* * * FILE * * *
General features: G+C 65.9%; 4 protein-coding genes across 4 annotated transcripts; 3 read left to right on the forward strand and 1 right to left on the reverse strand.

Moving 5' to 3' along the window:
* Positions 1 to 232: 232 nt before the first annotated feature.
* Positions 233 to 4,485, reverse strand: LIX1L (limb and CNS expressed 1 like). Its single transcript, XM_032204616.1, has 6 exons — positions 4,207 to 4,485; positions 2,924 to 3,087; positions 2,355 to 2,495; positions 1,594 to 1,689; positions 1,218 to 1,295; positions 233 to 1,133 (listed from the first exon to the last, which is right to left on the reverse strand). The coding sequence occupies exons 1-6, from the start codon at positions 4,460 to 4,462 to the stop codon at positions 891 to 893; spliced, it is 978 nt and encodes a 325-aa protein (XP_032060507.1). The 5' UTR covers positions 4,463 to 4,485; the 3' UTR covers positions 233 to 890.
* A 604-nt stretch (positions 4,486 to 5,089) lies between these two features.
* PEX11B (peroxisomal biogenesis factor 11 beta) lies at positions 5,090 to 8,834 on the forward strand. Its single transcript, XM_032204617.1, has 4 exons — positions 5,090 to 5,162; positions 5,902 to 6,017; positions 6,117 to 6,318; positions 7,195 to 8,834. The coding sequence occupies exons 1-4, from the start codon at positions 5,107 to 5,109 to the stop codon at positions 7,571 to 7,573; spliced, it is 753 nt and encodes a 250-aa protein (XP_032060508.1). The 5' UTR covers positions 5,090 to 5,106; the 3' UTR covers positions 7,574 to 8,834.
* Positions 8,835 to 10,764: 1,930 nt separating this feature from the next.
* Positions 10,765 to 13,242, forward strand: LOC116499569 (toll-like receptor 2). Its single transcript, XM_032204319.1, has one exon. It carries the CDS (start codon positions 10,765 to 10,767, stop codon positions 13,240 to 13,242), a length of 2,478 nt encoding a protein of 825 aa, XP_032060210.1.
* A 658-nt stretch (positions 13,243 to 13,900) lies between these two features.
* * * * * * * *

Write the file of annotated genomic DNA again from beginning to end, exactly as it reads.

General features: G+C 65.9%; 4 protein-coding genes across 4 annotated transcripts; 3 read left to right on the forward strand and 1 right to left on the reverse strand.

Moving 5' to 3' along the window:
* Positions 1 to 232: 232 nt before the first annotated feature.
* Positions 233 to 4,485, reverse strand: LIX1L (limb and CNS expressed 1 like). Its single transcript, XM_032204616.1, has 6 exons — positions 4,207 to 4,485; positions 2,924 to 3,087; positions 2,355 to 2,495; positions 1,594 to 1,689; positions 1,218 to 1,295; positions 233 to 1,133 (listed from the first exon to the last, which is right to left on the reverse strand). The coding sequence occupies exons 1-6, from the start codon at positions 4,460 to 4,462 to the stop codon at positions 891 to 893; spliced, it is 978 nt and encodes a 325-aa protein (XP_032060507.1). The 5' UTR covers positions 4,463 to 4,485; the 3' UTR covers positions 233 to 890.
* A 604-nt stretch (positions 4,486 to 5,089) lies between these two features.
* PEX11B (peroxisomal biogenesis factor 11 beta) lies at positions 5,090 to 8,834 on the forward strand. Its single transcript, XM_032204617.1, has 4 exons — positions 5,090 to 5,162; positions 5,902 to 6,017; positions 6,117 to 6,318; positions 7,195 to 8,834. The coding sequence occupies exons 1-4, from the start codon at positions 5,107 to 5,109 to the stop codon at positions 7,571 to 7,573; spliced, it is 753 nt and encodes a 250-aa protein (XP_032060508.1). The 5' UTR covers positions 5,090 to 5,106; the 3' UTR covers positions 7,574 to 8,834.
* Positions 8,835 to 10,764: 1,930 nt separating this feature from the next.
* Positions 10,765 to 13,242, forward strand: LOC116499569 (toll-like receptor 2). Its single transcript, XM_032204319.1, has one exon. It carries the CDS (start codon positions 10,765 to 10,767, stop codon positions 13,240 to 13,242), a length of 2,478 nt encoding a protein of 825 aa, XP_032060210.1.
* A 658-nt stretch (positions 13,243 to 13,900) lies between these two features.